Is the femoral artery considered a peripheral artery?
Lower extremity PAD affects the arteries that supply blood to the muscles in the legs. Three of the arteries most commonly blocked are the iliac artery, the superficial femoral artery (known as SFA), and the infrapopliteal arteries that are below the knee.
What is Fontaine classification?
The Fontaine classification specifies exactly the distance at which the pain occurs – 200 m, respectively, stage IIa – a distance longer than 200 m, with no pain before, and stage IIb – a distance shorter than 200 m. Therefore, the pain can be objectively appreciated by the physician.
Does pad shorten your life?
Approximately 160,000 to 180,000 of the estimated 18 million Americans with PAD will undergo a limb amputation as a result of PAD-related conditions this year, resulting in lower quality of life, high medical costs, and shorter life expectancy with PAD.
Can femoral artery cause pain?
Long-term narrowing or total blockage of the femoral artery can cause claudication, fatigue and painful cramping in the calf muscles when walking.
What occurs during Stage II of peripheral arterial disease?
Phase 2 of PAD is characterized by pain, aching, fatigue, or cramping in the lower extremity muscles with a definite and measurable amount of exercise, as a result of decreased availability of oxygen to the muscles as the work load increases.
What is the prognosis of peripheral artery disease?
Prognosis is generally good with treatment, although mortality rate is relatively high because coronary artery or cerebrovascular disease often coexists.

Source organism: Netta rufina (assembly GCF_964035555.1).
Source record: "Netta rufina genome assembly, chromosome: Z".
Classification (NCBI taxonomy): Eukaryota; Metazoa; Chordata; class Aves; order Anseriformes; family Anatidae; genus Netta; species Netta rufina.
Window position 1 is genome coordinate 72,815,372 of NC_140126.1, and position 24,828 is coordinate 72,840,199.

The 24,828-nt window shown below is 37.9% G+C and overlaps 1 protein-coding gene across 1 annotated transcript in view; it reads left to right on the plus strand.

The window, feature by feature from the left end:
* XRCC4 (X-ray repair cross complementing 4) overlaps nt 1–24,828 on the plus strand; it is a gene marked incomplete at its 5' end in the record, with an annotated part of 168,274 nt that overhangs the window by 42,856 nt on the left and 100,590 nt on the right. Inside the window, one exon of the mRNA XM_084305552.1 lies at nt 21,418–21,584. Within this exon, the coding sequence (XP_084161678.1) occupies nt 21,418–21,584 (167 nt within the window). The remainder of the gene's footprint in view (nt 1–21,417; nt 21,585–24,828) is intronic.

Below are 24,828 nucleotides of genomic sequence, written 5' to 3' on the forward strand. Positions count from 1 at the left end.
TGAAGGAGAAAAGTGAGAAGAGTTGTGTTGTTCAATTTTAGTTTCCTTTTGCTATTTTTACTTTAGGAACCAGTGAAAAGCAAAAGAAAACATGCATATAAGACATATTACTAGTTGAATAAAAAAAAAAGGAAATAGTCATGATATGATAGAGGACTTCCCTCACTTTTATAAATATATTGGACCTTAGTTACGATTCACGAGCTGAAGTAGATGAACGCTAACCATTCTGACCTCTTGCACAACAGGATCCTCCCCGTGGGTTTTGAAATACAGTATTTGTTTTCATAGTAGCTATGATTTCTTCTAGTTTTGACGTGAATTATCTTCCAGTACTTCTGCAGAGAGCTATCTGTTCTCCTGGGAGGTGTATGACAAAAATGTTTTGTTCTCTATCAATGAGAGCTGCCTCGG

What is the TASC classification of aortoiliac lesions?
TASC classification of aortoiliac lesions . CIA common iliac artery, EIA external iliac artery, CFA common femoral artery, AAA abdominal aortic aneurysm. From Norgren et al. Inter-Society Consensus for the Management of Peripheral Arterial Disease (TASC II).
What is the TASC II system of classification?
TASC II system has graphically presented and thus is more easily and uniformly applied. Classifications of aortoiliac lesions and femoral-popliteal lesions are summarized in Figs. 3.2 and 3.3, respectively. TASC classification of aortoiliac lesions .
What is an isolated femoral/popliteal artery?
Isolated femoral/popliteal artery or two below knee arteries obstructed but with patency of one of the two tibial arteries 2b Isolated femoral/popliteal artery or two below knee tibial arteries obstructed but with patency of the peroneal artery 3
What are the treatment options for TASC B and C lesions?
Endovascular treatment is the preferred treatment for type B lesions, and surgery is the preferred treatment for good-risk type C lesions. The patient’s comorbidities, the fully informed patient preference, and the local operators’ long-term success rates must be considered when making treatment recommendations for TASC B and C lesions .